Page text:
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FIELD SONGS

Mark Lanegan Audio CD
4.8 out of 5 stars  See all reviews (10 customer reviews)

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Music

Image of album by Mark Lanegan

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Biography

Vagrant Records is proud to announce that MARK LANEGAN will be releasing his new covers album, IMITATIONS, on September 17, 2013 on the label. Lanegan made the following comments on the new album:

“When I was a kid in the late sixties and early seventies, my parents and their friends would play the records of Andy Williams, Dean Martin, Frank Sinatra and Perry Como, music with ... Read more in Amazon's Mark Lanegan Store

Visit Amazon's Mark Lanegan Store
for 14 albums, photos, discussions, and more.

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Product details

  • Audio CD (12 Aug 2011)
  • Number of Discs: 1
  • Label: Beggars Banquet
  • ASIN: B00005I3OY
  • Other Editions: Audio CD  |  MP3 Download
  • Average Customer Review: 4.8 out of 5 stars  See all reviews (10 customer reviews)
  • Amazon Bestsellers Rank: 140,227 in Music (See Top 100 in Music)

1. One Way Street
2. No Easy Action
3. Miracle
4. Pill Hill Serenade
5. Don't Forget About Me
6. Kimiko's Dream House
7. Resurrection Song
8. Field Song
9. Low
10. Blues For D
11. She Done Too Much
12. Fix

Product Description

Amazon.co.uk

Field Songs truly signals Mark Lanegan's return to form. The work of the ex-Screaming Trees vocalist stagnated somewhat following his first solo release; 1994's wistfully sad and musically assured Whiskey For The Holy Ghost. Scraps At Midnight and the cover song collection I'll Take Care Of You were both excellent efforts but lacked the punch of Whiskey, just when it sounded like a new voice was emerging from the ashes of an overlooked band's lamentable demise. Field Songs, however, Lanegan's fifth solo record, shows flashes of another growth spurt. Lanegan has never written anything as gentle and compositionally mature as "Kimiko's Dream House", for instance, nor have any of his records ever had this level of consistency, from bourbon-soaked blues to haunted, late night roots rock. Furthermore, his band, featuring ex-Dinosaur Jr member Mike Johnson on guitar and Ben Shepherd from the late, great Soundgarden on bass, has solidified, effortlessly veering between eerie soundscapes and sombre evocations that form perfect backdrops for Lanegan's familiar smoky growl. Next time you feel like having a late-night chat with a friend named Jack Daniels, let this play in the background as a conversation starter, then draw your own conclusions about how affecting and perceptive Lanegan's work has become. --Matthew Cooke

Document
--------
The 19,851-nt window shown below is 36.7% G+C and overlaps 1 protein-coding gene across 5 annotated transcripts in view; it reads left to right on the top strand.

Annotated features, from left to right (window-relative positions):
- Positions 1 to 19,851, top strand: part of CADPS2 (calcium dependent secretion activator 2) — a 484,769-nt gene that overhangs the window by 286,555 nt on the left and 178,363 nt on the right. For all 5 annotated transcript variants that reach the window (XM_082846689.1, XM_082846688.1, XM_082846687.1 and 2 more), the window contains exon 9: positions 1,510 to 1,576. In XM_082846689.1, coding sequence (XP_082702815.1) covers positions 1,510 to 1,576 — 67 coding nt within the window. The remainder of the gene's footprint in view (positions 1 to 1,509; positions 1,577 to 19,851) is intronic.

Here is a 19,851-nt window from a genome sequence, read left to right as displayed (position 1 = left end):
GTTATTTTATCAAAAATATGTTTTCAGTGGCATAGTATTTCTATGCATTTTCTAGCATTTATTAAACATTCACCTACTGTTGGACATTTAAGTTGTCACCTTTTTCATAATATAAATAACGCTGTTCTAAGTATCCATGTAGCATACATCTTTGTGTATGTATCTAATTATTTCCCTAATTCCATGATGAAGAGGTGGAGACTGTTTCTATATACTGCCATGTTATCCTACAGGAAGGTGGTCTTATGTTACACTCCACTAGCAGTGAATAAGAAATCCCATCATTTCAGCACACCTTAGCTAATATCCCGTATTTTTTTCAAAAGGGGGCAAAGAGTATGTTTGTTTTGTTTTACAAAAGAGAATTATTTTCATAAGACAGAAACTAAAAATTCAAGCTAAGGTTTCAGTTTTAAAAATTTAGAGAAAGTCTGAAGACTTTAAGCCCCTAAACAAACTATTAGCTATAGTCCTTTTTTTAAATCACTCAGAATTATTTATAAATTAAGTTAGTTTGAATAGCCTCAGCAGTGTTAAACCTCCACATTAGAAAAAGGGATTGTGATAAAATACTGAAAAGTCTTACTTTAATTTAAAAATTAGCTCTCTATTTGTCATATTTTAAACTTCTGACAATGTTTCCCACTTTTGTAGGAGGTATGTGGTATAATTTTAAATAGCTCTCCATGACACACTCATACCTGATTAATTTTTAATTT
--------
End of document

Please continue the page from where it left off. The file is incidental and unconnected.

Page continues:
Customer Reviews

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Most Helpful Customer Reviews
4 of 4 people found the following review helpful
5.0 out of 5 stars Intense & Brooding Singer/Songwriter 10 Sep 2007
By Tom Chase VINE VOICE
Format:Audio CD
Those familiar with Mark Lanegan's previous outings into brooding folk/blues music will have no surprises with "Field Songs". Combine his sublime whiskey-drenched delivery (which immediately recalls the gravely tones of Tom Waits), a refined understanding of traditional folk and blues and then throw in the rock sensibility of 90s band Screaming Trees and "Field Songs" is the result. Perhaps Lanegan's best album to date with improved and more diverse writing, it still tragically remains an overlooked gem in the realms of singer/songwriter music.

"Field Songs" boasts some of Lanegan's best song writing. "No Easy Action" is a sumptuous flourishing rock song - fashioning very unique vocal harmonies thanks to middle-Eastern styled female vocals sustaining held notes over the top of Lanegan's delivery. This flows effortlessly into an archetypal Lanegan slow-burner in "Miracle", a shift in mood and atmosphere that is both bold and highly successful. "Don't Forget Me" and "Fix" are two of Lanegan's best blues romps, combining strong writing and menacing, gritty vocal performances. "Kimiko's Dream House" is a surprising soft and subtle highlight, and shows Lanegan's diversity as a writer. My personal favourite of the album, and quite possibly my favourite Lanegan song to date, is the stunning "Resurrection Song". The song instantly draws parallels to "Riding The Nightingale" from the album "Whiskey For The Holy Ghost" due to its stripped down atmosphere, focusing solely on guitar and voice, and forging a wonderfully engaging and raw piece.